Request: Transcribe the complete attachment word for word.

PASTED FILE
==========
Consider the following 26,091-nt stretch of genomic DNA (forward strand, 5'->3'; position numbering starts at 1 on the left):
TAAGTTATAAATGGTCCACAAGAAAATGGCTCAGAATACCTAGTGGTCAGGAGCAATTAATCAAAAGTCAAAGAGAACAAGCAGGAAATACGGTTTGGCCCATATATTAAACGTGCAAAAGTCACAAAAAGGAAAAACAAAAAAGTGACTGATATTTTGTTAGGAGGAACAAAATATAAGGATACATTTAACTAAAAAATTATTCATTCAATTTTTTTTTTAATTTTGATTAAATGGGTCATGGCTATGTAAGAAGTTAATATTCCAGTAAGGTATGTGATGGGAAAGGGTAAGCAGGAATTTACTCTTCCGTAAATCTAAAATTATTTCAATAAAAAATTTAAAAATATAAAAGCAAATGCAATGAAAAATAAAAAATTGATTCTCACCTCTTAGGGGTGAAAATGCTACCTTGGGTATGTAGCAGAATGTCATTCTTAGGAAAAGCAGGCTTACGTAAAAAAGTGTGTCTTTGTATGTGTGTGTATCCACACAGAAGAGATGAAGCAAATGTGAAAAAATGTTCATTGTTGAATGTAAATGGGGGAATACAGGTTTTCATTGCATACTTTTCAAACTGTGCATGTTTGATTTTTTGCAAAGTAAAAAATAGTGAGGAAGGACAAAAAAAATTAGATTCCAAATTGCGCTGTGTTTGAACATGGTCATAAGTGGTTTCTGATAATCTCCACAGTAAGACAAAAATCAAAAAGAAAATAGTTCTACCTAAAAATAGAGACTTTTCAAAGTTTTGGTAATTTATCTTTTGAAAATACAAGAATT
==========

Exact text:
Consider the following 26,091-nt stretch of genomic DNA (forward strand, 5'->3'; position numbering starts at 1 on the left):
TAAGTTATAAATGGTCCACAAGAAAATGGCTCAGAATACCTAGTGGTCAGGAGCAATTAATCAAAAGTCAAAGAGAACAAGCAGGAAATACGGTTTGGCCCATATATTAAACGTGCAAAAGTCACAAAAAGGAAAAACAAAAAAGTGACTGATATTTTGTTAGGAGGAACAAAATATAAGGATACATTTAACTAAAAAATTATTCATTCAATTTTTTTTTTAATTTTGATTAAATGGGTCATGGCTATGTAAGAAGTTAATATTCCAGTAAGGTATGTGATGGGAAAGGGTAAGCAGGAATTTACTCTTCCGTAAATCTAAAATTATTTCAATAAAAAATTTAAAAATATAAAAGCAAATGCAATGAAAAATAAAAAATTGATTCTCACCTCTTAGGGGTGAAAATGCTACCTTGGGTATGTAGCAGAATGTCATTCTTAGGAAAAGCAGGCTTACGTAAAAAAGTGTGTCTTTGTATGTGTGTGTATCCACACAGAAGAGATGAAGCAAATGTGAAAAAATGTTCATTGTTGAATGTAAATGGGGGAATACAGGTTTTCATTGCATACTTTTCAAACTGTGCATGTTTGATTTTTTGCAAAGTAAAAAATAGTGAGGAAGGACAAAAAAAATTAGATTCCAAATTGCGCTGTGTTTGAACATGGTCATAAGTGGTTTCTGATAATCTCCACAGTAAGACAAAAATCAAAAAGAAAATAGTTCTACCTAAAAATAGAGACTTTTCAAAGTTTTGGTAATTTATCTTTTGAAAATACAAGAATT